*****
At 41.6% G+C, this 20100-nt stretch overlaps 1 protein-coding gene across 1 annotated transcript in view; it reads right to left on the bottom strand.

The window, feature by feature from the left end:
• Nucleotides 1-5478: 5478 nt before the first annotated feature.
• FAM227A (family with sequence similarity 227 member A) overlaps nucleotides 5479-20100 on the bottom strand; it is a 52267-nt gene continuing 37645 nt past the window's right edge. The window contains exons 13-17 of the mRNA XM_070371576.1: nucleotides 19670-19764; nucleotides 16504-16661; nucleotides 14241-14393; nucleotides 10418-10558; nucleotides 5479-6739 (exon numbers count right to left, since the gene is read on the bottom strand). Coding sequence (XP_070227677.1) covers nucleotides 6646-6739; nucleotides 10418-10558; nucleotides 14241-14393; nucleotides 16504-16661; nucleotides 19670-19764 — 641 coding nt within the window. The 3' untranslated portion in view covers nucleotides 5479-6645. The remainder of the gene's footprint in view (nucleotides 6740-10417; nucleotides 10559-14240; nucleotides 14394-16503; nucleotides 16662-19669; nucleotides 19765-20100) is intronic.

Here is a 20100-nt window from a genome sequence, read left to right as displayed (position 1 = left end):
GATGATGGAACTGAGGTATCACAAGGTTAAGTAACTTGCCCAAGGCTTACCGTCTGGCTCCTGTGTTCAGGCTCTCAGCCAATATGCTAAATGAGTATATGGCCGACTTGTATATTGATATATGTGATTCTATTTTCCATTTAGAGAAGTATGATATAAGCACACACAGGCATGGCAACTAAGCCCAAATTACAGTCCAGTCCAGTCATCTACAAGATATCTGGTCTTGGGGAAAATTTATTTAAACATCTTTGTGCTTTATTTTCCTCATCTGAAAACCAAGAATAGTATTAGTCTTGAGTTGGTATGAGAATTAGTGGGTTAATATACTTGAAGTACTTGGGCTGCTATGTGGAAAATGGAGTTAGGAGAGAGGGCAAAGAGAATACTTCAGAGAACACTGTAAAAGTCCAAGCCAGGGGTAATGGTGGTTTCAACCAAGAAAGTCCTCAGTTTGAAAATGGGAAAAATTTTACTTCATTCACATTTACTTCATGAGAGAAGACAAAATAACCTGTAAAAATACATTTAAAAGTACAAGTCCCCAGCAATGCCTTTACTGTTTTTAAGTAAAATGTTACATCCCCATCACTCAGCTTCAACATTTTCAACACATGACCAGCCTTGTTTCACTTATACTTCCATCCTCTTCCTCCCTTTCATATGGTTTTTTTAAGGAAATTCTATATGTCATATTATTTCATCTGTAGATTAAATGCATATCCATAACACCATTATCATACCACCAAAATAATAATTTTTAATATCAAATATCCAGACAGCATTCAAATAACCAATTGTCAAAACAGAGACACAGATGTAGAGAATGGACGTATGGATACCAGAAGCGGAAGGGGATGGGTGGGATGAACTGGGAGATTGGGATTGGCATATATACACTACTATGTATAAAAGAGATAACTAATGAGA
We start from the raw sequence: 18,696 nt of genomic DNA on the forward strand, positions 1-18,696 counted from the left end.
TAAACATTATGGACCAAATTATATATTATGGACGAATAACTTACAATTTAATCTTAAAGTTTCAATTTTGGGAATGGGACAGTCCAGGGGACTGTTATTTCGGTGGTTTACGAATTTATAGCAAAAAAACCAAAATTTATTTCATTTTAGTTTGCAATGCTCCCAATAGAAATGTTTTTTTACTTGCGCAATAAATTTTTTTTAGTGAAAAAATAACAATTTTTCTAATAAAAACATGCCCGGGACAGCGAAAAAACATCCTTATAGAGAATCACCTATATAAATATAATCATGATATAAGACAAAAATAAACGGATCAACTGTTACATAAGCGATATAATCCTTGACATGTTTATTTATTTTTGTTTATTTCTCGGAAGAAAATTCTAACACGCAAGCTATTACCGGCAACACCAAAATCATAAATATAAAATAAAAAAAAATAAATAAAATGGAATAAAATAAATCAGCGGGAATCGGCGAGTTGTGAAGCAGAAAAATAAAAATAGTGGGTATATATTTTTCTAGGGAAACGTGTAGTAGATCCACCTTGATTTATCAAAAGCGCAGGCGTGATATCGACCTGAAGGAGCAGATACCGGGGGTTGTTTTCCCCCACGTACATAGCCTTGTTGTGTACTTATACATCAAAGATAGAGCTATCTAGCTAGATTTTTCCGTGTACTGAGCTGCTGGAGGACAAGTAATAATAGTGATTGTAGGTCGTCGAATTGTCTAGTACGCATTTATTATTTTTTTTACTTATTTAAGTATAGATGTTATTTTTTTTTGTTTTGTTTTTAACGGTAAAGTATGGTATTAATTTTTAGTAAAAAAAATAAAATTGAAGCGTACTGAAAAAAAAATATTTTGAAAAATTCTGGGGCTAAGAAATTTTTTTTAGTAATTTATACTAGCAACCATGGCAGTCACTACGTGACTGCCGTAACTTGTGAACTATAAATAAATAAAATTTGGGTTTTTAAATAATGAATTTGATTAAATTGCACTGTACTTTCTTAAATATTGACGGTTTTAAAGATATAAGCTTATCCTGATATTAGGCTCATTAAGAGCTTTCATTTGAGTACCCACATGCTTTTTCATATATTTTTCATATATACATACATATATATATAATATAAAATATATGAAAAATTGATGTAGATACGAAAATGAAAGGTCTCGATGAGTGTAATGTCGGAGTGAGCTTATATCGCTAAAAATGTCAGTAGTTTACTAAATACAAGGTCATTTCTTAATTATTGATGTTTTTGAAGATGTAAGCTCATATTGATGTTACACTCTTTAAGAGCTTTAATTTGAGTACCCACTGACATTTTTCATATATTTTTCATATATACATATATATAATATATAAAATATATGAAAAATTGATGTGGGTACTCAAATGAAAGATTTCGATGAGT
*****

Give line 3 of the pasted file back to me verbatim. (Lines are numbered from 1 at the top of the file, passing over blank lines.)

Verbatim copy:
• Nucleotides 1-5478: 5478 nt before the first annotated feature.